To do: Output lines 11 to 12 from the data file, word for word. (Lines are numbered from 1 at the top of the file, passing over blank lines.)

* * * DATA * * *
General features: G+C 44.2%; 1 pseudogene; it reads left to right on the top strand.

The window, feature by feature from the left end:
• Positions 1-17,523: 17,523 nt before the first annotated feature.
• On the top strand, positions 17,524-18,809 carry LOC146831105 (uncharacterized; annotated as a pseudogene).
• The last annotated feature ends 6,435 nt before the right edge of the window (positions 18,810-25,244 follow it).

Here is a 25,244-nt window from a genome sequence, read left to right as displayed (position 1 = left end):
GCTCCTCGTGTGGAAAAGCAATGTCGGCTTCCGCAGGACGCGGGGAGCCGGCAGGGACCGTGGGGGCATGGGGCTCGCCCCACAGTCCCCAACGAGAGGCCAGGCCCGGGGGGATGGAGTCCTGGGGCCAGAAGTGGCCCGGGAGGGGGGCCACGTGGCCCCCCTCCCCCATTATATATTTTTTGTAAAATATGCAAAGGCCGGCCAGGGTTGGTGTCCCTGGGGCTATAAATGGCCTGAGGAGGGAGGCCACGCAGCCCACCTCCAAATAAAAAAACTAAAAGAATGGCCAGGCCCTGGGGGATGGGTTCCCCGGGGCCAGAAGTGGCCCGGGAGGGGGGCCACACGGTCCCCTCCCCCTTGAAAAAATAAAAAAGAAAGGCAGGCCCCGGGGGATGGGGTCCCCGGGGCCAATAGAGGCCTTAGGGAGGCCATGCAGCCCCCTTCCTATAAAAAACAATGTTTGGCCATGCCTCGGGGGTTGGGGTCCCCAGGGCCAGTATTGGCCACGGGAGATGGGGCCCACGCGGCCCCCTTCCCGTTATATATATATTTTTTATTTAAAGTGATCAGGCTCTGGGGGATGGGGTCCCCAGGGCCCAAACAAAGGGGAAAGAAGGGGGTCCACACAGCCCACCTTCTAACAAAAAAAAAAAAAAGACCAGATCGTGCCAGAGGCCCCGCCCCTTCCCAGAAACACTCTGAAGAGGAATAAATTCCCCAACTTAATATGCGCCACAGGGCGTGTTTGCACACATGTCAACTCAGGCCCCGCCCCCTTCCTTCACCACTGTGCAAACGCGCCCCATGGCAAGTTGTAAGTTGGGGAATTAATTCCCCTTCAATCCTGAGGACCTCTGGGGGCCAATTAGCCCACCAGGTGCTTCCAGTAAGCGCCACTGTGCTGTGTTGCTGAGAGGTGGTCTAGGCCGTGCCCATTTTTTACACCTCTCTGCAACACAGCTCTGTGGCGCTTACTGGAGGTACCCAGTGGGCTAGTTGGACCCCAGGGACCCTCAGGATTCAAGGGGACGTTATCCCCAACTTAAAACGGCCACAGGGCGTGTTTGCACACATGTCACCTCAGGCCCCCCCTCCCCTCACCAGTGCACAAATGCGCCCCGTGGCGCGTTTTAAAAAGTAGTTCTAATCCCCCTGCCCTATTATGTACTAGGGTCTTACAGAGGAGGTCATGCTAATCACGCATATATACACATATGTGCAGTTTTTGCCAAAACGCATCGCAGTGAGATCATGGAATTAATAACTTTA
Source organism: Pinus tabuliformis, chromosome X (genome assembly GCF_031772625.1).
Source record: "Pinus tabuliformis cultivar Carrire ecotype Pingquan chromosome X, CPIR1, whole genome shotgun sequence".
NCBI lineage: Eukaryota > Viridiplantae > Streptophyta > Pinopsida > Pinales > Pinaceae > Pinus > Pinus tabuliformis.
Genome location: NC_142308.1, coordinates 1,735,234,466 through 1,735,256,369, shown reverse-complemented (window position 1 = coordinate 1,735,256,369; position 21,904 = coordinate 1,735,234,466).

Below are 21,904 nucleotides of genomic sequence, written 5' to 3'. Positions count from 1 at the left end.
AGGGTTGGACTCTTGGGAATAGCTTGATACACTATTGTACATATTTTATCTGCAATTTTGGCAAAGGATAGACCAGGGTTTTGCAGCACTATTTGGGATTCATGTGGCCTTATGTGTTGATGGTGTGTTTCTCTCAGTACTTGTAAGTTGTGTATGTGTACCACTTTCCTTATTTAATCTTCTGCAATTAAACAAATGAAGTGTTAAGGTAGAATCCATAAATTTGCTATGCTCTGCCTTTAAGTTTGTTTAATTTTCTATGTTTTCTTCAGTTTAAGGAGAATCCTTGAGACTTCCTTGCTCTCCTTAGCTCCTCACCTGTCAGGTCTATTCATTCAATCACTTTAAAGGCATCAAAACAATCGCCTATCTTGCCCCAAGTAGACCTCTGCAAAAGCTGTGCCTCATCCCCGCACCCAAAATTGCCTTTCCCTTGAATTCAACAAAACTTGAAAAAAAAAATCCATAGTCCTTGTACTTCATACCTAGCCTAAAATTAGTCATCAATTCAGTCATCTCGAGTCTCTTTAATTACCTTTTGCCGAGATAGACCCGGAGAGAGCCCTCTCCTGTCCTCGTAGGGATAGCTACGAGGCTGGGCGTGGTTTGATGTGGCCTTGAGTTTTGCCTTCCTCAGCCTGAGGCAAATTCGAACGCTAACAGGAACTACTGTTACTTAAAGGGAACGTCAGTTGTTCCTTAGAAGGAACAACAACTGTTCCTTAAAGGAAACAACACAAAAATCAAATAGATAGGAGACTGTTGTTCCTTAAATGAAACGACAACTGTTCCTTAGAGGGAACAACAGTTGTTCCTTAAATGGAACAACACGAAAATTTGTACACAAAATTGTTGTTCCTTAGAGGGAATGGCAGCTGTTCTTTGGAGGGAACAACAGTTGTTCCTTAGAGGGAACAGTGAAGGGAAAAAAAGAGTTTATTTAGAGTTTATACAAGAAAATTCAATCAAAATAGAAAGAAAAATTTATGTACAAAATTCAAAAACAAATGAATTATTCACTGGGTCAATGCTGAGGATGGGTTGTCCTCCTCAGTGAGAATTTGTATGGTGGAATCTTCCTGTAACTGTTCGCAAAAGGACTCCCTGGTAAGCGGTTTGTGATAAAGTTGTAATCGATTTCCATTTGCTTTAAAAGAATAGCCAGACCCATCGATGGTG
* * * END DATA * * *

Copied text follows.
Genome location: NC_142308.1, coordinates 1,735,234,466 through 1,735,256,369, shown reverse-complemented (window position 1 = coordinate 1,735,256,369; position 21,904 = coordinate 1,735,234,466).

Below are 21,904 nucleotides of genomic sequence, written 5' to 3'. Positions count from 1 at the left end.